2012 Poll Rank: #42 (tied with Pather Panchali, Some Like It Hot, Pierrot le Fou, Playtime, and Close-Up)
In the first edition of this feature, the French New Wave of the 1960s and Robert Bresson's theory of "pure cinematography" were briefly discussed in relation to Bresson's Au Hasard Balthazar. The French New Wave, with auteurs such as Jean-Luc Godard and Francois Truffaut leading the way, had, by the mid-1960s, found itself the favor of film critics around the world. It became popular to turn a nose up to anything that whiffed of "Hollywood" or "theatrical," instead hailing the praises of the "gritty" "realism" of films where characters often postured as Hollywood stars in films that had little regard for convention. It was a revolutionary period in film history, and the influence of those films echoed throughout the rest of the 20th century.
The French New Wave did have its downsides, though. Chief among them was a cooler-than-thou attitude towards films that dared to be conventional or experimental without the realm of New-Wave approved styles. One of the victims of this was Gertrud, the final film of Danish filmmaker Carl Theodor Dreyer. Upon its release, it was booed at multiple festival screenings, and many critics immediately torn it apart with vicious reviews. The criticisms were all the same: it was too stagey, too lugubrious, too slow. Unlike the New Wave films that were bursting with devil-may-care attitude, Gertrud was measured and mannered. It was doomed to fail.
As is often the case with the misunderstood, history has salvaged the film's reputation, as evidenced by it's inclusion in this series. But the question this piece is asking is: did it ever deserve to be chastised to begin with? In its unique way, is Gertrud actually an exemplar of "pure cinematography," a response to New Wave filmmaking, or both?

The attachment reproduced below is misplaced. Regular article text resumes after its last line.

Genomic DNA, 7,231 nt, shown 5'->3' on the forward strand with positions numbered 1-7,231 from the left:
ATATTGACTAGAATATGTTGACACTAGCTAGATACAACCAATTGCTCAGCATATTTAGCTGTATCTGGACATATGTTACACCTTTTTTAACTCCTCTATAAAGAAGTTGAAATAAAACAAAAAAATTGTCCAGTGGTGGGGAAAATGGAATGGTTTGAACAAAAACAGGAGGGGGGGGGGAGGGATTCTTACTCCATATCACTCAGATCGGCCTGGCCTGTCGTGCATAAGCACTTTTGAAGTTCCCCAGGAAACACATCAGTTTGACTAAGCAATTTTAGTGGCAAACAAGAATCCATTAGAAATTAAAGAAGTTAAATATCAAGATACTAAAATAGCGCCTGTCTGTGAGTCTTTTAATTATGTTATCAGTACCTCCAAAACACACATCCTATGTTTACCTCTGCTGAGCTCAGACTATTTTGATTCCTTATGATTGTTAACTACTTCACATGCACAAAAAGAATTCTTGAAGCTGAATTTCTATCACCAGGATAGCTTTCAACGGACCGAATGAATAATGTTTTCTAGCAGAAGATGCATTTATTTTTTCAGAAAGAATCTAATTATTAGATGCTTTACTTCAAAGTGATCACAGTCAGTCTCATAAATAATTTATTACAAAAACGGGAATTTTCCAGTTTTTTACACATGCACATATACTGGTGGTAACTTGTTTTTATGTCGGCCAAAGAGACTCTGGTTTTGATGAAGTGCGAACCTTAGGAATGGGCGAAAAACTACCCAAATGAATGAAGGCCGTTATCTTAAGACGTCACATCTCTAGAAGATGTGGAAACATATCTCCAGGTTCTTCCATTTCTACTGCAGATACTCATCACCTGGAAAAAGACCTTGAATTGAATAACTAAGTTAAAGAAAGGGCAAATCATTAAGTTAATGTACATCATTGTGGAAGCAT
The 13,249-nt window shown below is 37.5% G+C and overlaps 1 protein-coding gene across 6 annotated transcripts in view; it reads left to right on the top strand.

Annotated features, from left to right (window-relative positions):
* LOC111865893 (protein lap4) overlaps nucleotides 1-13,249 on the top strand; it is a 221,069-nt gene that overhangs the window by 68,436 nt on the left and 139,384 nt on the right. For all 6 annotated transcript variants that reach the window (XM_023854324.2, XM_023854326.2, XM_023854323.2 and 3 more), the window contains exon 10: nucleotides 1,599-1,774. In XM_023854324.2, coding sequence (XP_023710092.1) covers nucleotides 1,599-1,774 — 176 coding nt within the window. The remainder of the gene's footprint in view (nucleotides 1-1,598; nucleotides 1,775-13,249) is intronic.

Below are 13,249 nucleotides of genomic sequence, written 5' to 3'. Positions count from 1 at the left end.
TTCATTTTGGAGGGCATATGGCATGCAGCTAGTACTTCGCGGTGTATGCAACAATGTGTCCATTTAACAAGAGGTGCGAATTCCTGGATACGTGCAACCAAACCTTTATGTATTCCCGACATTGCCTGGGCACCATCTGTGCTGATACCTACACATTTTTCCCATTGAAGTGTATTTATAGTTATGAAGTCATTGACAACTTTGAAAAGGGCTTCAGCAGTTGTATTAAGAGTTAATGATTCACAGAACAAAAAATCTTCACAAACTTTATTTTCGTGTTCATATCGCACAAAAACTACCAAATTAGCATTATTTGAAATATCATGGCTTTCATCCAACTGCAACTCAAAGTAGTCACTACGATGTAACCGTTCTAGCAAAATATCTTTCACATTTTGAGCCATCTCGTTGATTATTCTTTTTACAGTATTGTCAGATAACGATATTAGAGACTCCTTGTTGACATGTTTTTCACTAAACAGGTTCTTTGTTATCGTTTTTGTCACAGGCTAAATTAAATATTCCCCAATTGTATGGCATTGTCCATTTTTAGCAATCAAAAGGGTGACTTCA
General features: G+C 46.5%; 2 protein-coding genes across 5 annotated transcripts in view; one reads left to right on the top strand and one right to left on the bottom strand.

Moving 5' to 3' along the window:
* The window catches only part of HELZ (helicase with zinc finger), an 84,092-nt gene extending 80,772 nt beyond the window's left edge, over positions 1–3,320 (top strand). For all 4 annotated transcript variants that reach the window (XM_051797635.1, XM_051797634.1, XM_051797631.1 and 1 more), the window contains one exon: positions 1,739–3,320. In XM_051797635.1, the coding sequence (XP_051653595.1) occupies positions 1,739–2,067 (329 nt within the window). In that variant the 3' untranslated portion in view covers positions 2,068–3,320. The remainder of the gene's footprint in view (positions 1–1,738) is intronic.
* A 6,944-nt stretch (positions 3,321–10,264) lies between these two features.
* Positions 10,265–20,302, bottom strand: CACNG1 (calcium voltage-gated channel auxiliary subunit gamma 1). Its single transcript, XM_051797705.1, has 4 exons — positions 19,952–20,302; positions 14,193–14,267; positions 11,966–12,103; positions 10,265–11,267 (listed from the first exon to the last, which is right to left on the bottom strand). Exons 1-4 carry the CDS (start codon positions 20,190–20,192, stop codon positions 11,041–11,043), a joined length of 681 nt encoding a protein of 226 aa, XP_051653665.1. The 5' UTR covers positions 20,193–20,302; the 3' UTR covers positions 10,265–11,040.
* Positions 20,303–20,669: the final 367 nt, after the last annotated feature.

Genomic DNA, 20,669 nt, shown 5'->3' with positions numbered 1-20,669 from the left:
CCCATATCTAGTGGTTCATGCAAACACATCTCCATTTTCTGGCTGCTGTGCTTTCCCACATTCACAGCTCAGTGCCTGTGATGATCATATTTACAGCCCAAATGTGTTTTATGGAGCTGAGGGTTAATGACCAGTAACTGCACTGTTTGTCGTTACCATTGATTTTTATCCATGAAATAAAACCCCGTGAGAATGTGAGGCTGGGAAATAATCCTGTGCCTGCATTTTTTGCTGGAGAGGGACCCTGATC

Based on the play of the same name by Hjalmar Söderberg, the film concerns itself with Gertrud (Nina Pens Rode), the wife of Gustav (Bendt Rothe), a politician who's being appointed to a cabinet position, and her pursuit of love with him and two other men, pianist Elrand (Baard Owe) and poet Gabriel (Ebbe Rode). Gertrud's major character trait - and possible flaw - is that she regards love as the only reason to live life, and refuses to be with anyone who can't fully commit to that philosophy. It's easy to see Dreyer presenting this as a light critique of New Wave filmmaking. Gertrud stands by her principles, even though it brings her pain, but she defiantly states that she has no regrets(as was normal for the time, it's an mixed feminist message: Gertrud is the hero for daring to be independent and seek her own love, yet she's still defined by her relationships to men). It's likely that Dreyer never meant this as such, but it can't help but feel like a gentle jab at the popular movement of the time.
More interestingly, though, is how Dreyer stages all of the film's "action." The majority of the film is just conversation between two characters, with little in the way of physical actions happening on-screen. More often than not, these characters don't even face each other during conversation, instead looking off-screen. It's the opposite of the New Wave's emphasis on realism. Dreyer's staging is almost hyper-stylized, to the point where it often feels like a film school experiment. And yet, by doing so, it feels even more cinematic. By creating such a stage-bound approach, the focus is placed on the text, rather than the action onscreen. It becomes, in its own way, an expressionist film; Dreyer forces the audience to find themselves within these characters, rather than just watch them. It's a film told in still life; each long take (and there are many) becomes a mini-movie about the relationship between two people.
On the next Sight & Sound Sunday: Sunrise: A Song of Two Humans (1927)